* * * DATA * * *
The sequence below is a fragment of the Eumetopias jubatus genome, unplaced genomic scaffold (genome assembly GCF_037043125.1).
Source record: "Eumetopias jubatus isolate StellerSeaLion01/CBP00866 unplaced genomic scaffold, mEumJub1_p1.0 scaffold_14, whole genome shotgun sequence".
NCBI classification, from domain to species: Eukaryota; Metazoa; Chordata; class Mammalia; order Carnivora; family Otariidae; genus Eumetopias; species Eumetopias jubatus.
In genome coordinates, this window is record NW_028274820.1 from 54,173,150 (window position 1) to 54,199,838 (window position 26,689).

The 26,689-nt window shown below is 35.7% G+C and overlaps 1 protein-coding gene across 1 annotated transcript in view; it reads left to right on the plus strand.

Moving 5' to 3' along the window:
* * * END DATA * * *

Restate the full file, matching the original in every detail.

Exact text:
The sequence below is a fragment of the Eumetopias jubatus genome, unplaced genomic scaffold (genome assembly GCF_037043125.1).
Source record: "Eumetopias jubatus isolate StellerSeaLion01/CBP00866 unplaced genomic scaffold, mEumJub1_p1.0 scaffold_14, whole genome shotgun sequence".
NCBI classification, from domain to species: Eukaryota; Metazoa; Chordata; class Mammalia; order Carnivora; family Otariidae; genus Eumetopias; species Eumetopias jubatus.
In genome coordinates, this window is record NW_028274820.1 from 54,173,150 (window position 1) to 54,199,838 (window position 26,689).

The 26,689-nt window shown below is 35.7% G+C and overlaps 1 protein-coding gene across 1 annotated transcript in view; it reads left to right on the plus strand.

Moving 5' to 3' along the window: